OF WIT AND HUMOUR
Humankind is prone to perceive and are capable of transforming society, politically, socially or economically. Performance artists often convey these opinions more popularly through humour, satire or tragedy. In any performance of comedic nature, the character/s deliver the unapologetic truth to their audience. The themes of political humour in the aspects of performance art explore and delineate the notions of reality much closer than an ordinary performance. In fact in today’s context, people have begun listening to comedians more than their politicians. We live in an era where comedians improve the quality of our life by helping us question social and political systems that determine our everyday life and livelihood, and are a dominant influence on society of which their social commentary is consumed religiously. In this context, Dino Corera, one of the foremost stand up comedians and English theatre personalities in Sri Lanka, plays a critical role in holding a mirror to society in reflecting its follies and vices, particularly that of Sri Lanka’s political, social and economic systems through wit and humour.
Dino Corera is also a voicing artist, host and radio personality with broadcast experience spanning over ten years. As an actor he has portrayed the roles ‘Marius’ in ‘Les Miserables’ and ‘Annas’ in ‘Jesus Christ Superstar’ presented by the Workshop Players. His other performances include ‘Bengal Bungalow’ and ‘Stormy Weather’ by Centrestage productions, ‘And Then There Were None’ with Cold Theatre Seven, ‘Glengarry Glen Ross’ and ‘The Irish Curse’ presented by Identities Inc. He was cast in multiple roles in the acclaimed ‘Pusswedilla’ series of satirical plays revolving around political commentries upon Sri Lankan state leadership and the ‘Freddy Series’, also revolving around political humour and social commentary in the form of stand up comedy, presented by Stage Light and Magic. In conversation with Dino, we explore his journey and evolution as a performance artist, the scope of stand-up comedy as performance art and its role as a tool of social agency.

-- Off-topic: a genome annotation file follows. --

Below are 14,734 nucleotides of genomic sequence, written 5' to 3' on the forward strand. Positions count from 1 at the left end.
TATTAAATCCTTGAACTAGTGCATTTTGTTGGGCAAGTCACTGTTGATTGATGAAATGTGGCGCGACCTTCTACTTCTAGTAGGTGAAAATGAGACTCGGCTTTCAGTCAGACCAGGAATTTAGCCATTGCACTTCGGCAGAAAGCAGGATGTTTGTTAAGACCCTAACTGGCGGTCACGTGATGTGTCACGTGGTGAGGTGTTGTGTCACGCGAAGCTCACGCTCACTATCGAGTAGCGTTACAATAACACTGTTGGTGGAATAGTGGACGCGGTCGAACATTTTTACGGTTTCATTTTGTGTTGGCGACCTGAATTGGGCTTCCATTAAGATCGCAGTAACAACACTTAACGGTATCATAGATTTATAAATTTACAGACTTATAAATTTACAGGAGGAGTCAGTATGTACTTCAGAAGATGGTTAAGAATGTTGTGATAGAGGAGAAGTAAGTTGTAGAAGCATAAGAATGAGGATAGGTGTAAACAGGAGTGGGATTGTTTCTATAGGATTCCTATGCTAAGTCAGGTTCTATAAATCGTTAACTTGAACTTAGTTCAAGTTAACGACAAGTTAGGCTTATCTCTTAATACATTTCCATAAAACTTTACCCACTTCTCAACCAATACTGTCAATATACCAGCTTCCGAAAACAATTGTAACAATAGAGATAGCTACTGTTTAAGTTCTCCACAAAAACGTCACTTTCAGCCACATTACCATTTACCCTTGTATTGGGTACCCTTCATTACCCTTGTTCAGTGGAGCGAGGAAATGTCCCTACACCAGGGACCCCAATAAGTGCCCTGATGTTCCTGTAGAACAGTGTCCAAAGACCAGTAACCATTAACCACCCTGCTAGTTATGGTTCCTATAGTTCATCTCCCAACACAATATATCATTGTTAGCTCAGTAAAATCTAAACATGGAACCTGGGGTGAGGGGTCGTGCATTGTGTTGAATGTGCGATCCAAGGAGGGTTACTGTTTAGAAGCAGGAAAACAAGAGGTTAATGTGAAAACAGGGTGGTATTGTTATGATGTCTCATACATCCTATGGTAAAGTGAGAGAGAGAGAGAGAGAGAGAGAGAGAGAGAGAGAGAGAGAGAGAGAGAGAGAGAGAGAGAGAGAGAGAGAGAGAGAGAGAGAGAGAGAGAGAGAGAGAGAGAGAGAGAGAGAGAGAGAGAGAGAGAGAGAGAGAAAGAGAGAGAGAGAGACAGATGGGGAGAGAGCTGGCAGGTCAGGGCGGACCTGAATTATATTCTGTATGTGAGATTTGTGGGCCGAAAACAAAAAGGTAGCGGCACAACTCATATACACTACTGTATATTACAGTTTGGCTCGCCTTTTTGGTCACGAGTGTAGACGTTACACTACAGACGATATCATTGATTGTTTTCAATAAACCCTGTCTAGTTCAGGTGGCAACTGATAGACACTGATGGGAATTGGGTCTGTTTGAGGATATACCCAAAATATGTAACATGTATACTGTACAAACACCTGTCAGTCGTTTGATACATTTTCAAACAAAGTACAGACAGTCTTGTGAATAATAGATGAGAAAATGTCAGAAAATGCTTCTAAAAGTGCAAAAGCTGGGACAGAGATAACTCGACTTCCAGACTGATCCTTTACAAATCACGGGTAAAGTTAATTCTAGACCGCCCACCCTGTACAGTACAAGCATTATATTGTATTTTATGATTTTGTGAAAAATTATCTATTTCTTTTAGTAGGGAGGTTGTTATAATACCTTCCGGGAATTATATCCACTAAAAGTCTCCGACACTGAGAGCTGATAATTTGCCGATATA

Q | In your opinion, what is the most critical factor that distinguishes stand-up comedy as performance art ?
A | I say it is performance art mainly because stand-up comedians need to find an intricate balance between content matter and adapting its presentation based upon the response of the crowd. You have to understand how your routine is managed in a scenario, because every time you are in a different crowd, your routine changes. How you pause, where you pause can imply different meanings. Globally stand-up comedians never have a set routine. They have small sub routines and adjust accordingly to the response of the crowd. Stand-up comedy holds an adaptive process and is presented to a live audience, so you don’t have time to think. You don’t have the luxury of a scene change or a lighting change to draw the attention of the audience away. It is scary. Doing stand-up is probably the scariest when you go up on stage as there is no set characterization. You say what you say and you have to mean it.
Q | What do you enjoy most about stand up comedy ?
A | What I believe is most beautiful about stand-up comedy is you are able to lose the encapsulation of a character and be yourself. There’s no second skin, it’s just you.
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